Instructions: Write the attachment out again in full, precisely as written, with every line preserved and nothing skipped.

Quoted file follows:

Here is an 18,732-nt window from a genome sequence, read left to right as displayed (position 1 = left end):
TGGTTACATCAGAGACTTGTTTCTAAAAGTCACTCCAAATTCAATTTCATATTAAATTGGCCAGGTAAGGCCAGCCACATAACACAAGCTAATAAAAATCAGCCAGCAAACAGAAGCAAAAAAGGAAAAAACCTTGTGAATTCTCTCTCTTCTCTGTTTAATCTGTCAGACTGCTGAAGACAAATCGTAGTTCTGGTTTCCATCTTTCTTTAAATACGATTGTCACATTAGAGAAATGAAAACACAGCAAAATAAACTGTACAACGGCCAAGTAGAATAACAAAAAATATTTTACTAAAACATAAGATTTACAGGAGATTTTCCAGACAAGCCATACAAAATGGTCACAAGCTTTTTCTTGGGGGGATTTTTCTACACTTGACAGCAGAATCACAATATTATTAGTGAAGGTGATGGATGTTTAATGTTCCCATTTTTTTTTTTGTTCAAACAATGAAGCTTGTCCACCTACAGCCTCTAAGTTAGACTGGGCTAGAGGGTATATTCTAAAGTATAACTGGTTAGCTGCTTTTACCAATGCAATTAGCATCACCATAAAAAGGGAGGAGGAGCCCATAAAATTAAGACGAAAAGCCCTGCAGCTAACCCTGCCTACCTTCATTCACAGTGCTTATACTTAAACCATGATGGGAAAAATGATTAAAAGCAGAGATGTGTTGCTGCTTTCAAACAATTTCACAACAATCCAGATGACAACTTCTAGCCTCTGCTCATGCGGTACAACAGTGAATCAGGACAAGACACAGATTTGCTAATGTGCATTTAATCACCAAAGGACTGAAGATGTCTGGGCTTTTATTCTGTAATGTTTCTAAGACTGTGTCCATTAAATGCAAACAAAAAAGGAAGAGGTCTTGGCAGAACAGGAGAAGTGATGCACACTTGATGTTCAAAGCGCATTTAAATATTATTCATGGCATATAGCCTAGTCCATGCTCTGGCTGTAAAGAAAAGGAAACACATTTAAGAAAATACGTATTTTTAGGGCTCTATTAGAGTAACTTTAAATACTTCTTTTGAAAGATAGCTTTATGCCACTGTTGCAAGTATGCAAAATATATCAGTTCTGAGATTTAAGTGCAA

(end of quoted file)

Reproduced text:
Here is an 18,732-nt window from a genome sequence, read left to right as displayed (position 1 = left end):
TGGTTACATCAGAGACTTGTTTCTAAAAGTCACTCCAAATTCAATTTCATATTAAATTGGCCAGGTAAGGCCAGCCACATAACACAAGCTAATAAAAATCAGCCAGCAAACAGAAGCAAAAAAGGAAAAAACCTTGTGAATTCTCTCTCTTCTCTGTTTAATCTGTCAGACTGCTGAAGACAAATCGTAGTTCTGGTTTCCATCTTTCTTTAAATACGATTGTCACATTAGAGAAATGAAAACACAGCAAAATAAACTGTACAACGGCCAAGTAGAATAACAAAAAATATTTTACTAAAACATAAGATTTACAGGAGATTTTCCAGACAAGCCATACAAAATGGTCACAAGCTTTTTCTTGGGGGGATTTTTCTACACTTGACAGCAGAATCACAATATTATTAGTGAAGGTGATGGATGTTTAATGTTCCCATTTTTTTTTTTGTTCAAACAATGAAGCTTGTCCACCTACAGCCTCTAAGTTAGACTGGGCTAGAGGGTATATTCTAAAGTATAACTGGTTAGCTGCTTTTACCAATGCAATTAGCATCACCATAAAAAGGGAGGAGGAGCCCATAAAATTAAGACGAAAAGCCCTGCAGCTAACCCTGCCTACCTTCATTCACAGTGCTTATACTTAAACCATGATGGGAAAAATGATTAAAAGCAGAGATGTGTTGCTGCTTTCAAACAATTTCACAACAATCCAGATGACAACTTCTAGCCTCTGCTCATGCGGTACAACAGTGAATCAGGACAAGACACAGATTTGCTAATGTGCATTTAATCACCAAAGGACTGAAGATGTCTGGGCTTTTATTCTGTAATGTTTCTAAGACTGTGTCCATTAAATGCAAACAAAAAAGGAAGAGGTCTTGGCAGAACAGGAGAAGTGATGCACACTTGATGTTCAAAGCGCATTTAAATATTATTCATGGCATATAGCCTAGTCCATGCTCTGGCTGTAAAGAAAAGGAAACACATTTAAGAAAATACGTATTTTTAGGGCTCTATTAGAGTAACTTTAAATACTTCTTTTGAAAGATAGCTTTATGCCACTGTTGCAAGTATGCAAAATATATCAGTTCTGAGATTTAAGTGCAA